View Full Version : JD #7 vs JB Black ....
03-02-2011, 10:36 PM
Being up in Canada, I have very little experience with bourbon, although I do liike it straight. I have an old workshop out back where I fire up a wood stove in the winter and have a drink and a cigar about once every week or so.
This winter, I started in the fall with a bottle of Jack Daniels #7, first time I tried it and I really liked it. Then when the weather got cold, the bottle stayed outside and I tried it ICE COLD (like minus 15 degrees) in a frozen cold glass and it was great, better than before and I loved it. Got through that bottle by February and then I bought a bottle of Jim Beam Black, and I like that as well. Problem is, because of my limited experience with bourbon, I have difficulty comparing the two, actually I can't really remember how the JD compares to the bottle currently out there.
So I guess my question is, how might I expect them to compare or taste relative to each other? Is one considered a "better" bourbon than the other? What sorts of flavours does each one have? As I said, I enjoy them both.
03-05-2011, 06:47 AM
Hmmm, obviouslly not much of a response, almost 100 views by now and not a single reply. So I went web hunting and found out myself ...... here's the answer, at least on one website ......
..... "Although there is a slight similarity in taste between Jim Beam and Jack Daniels, a taste for either liquor can be acquired after some period of time. There are however several notable differences between the two liquors. While Jim beam is bourbon, which is a whiskey type, not all whiskeys are bourbons. Jack Daniels on the other hand is a whiskey, sour mash for that matter. The two liquors are manufactured in a similar way although Jim Beam is Kentucky bourbon while jack Daniels is Tennessee liquor and it under goes charcoal filtration. Depending on tastes and who makes a review, reviews for either liquor can be greatly mixed, with some stating that Jim Beam is a best value in bourbon while others express their dislike of it. Most reviews though tend to give preference to Jack Daniels, although the ultimate choice will certainly rely on individual tastes.
As far as cost is concerned, Jim Beam is relatively cheaper, costing an average of 27 dollars at your typical corner bar, which is almost half the price of most black label whiskeys. For states where liquor is sold in supermarkets, you will probably get it even at a cheaper price. Jim Beam whiskey is bottled in a square shaped bottle, with a black label. At the bottom of the label is a printed signature of Colonel James. B .Beam but although that is the case, the brand is not owned by the family of the late colonel but rather its run by a big corporation called Fortune Brands.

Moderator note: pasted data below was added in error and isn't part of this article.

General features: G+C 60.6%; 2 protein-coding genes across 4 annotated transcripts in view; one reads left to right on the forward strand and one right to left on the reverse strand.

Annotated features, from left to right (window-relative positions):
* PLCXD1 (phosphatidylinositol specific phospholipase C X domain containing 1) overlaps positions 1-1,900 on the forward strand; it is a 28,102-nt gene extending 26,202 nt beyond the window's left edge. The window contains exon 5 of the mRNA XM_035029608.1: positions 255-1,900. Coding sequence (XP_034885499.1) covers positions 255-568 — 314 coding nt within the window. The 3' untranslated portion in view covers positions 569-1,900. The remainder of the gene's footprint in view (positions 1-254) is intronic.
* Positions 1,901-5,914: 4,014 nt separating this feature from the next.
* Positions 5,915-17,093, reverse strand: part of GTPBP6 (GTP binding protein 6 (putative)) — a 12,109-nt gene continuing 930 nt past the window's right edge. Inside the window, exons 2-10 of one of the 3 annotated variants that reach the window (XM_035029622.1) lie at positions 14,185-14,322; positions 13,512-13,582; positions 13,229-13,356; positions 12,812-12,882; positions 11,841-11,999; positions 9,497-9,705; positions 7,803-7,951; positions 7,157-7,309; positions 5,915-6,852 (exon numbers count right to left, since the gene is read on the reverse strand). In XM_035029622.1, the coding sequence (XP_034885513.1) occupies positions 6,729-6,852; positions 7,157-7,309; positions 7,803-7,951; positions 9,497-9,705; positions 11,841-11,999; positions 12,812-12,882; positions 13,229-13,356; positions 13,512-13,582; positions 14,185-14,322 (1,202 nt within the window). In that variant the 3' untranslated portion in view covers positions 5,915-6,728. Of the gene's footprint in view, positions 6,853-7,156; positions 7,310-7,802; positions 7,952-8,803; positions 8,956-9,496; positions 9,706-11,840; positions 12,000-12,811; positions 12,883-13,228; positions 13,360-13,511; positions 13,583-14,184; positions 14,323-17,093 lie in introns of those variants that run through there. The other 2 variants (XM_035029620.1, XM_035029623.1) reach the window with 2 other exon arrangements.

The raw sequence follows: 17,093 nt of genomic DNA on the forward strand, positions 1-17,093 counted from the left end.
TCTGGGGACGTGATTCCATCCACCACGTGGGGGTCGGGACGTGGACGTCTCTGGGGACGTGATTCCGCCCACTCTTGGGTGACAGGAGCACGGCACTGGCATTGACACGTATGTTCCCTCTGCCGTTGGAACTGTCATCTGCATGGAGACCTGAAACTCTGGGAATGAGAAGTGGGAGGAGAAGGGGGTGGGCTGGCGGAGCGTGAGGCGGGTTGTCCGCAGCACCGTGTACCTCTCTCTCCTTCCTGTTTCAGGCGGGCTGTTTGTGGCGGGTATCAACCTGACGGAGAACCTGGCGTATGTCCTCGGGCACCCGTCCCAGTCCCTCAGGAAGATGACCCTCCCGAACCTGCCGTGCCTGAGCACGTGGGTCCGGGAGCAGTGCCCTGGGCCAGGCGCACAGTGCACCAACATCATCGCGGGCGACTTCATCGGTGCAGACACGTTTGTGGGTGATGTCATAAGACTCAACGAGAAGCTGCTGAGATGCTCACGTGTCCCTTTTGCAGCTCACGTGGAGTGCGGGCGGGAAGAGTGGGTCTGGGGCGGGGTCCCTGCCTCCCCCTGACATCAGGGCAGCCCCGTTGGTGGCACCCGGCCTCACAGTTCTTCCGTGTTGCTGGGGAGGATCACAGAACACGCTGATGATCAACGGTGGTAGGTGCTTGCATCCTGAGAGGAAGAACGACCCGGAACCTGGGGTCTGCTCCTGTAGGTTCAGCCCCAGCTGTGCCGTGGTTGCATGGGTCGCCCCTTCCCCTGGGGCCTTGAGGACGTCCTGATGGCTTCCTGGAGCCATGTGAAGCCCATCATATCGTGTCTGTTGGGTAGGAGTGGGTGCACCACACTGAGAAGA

Previously Jack Daniels was bottled at proof 86, which is the same for Jim Beam but the new one is bottled at proof 80 thus Jim beam is a higher proofed whiskey than Jack Daniels. Some drinkers find that 86 proof is slightly higher alcohol content than they can tolerate while others find it okay. The two liquors tend to have similar taste when first taken but as one develops a taste for both with time, they will discover that they actually taste quite different. However, both Jim Beam and Jack Daniels go through the same distillation of fermented corn mash kept in oak barrels for some time. Jim Beam is kept in the barrels longer than Jack Daniels, which may contribute to Jim Beamís more woody flavor.
While Jim Beam tastes more alcoholic and fruity, Jack Daniels has a mellower and smoother flavor and tastes less alcoholic and it is believed that the charcoal filtering process it undergoes gives it more of a maple flavor. Jim Beam has a brandy flavor, as if it is mixed with brandy".
Summary: Jim Beam is classed as bourbon while Jack Daniels is a whiskey and although bourbons can be whiskeys, not all are. Jim Beam is far cheaper compared to Jack Daniels. Jim Beam tastes more alcoholic and fruity while Jack Daniels tastes mellower and smoother. Jim Beam is bottled at proof 86 whereas Jack Daniels is bottled at proof 80.
07-22-2011, 08:53 AM
i personaly think beam just taste cheap n nasty a bottle of heartburn lol!!
Mike B - Catching up on your question and forum a bit late (been on vacation to Australia and drinking Aussie & Tasmanian single malts). Anyway, there are many differences between JD & JB. JD is not a Bourbon for a few reasons. 1) Tennessee pride, 2) charcoal "mellowing", 3) by not making and labeling Bourbon, their mashbill doesn't need to be derived from the 51% corn minimum for Bourbon. To me, the JD sourmash gives JD a rougher bite than JB, making JB the softer and sweeter of the two. They are similar in mass production and being generally satisfactory - though no body should confuse them with being great whiskey. They are made for the masses, as is the case for most American whiskies. If you want to discover great Bourbons, you need to seek out some very small batch producers like Van Winkle and Black Maple Hill. Just because a Bourbon is labeled small batch doesn't mean it actually is, or is of superior quality. So, let sampling becomes your guide. If you can get it, try Old Weller as a comparison to JD. Also, Pure Kentucky XO and Willet Family Pot Still Reserve are very good for the money.
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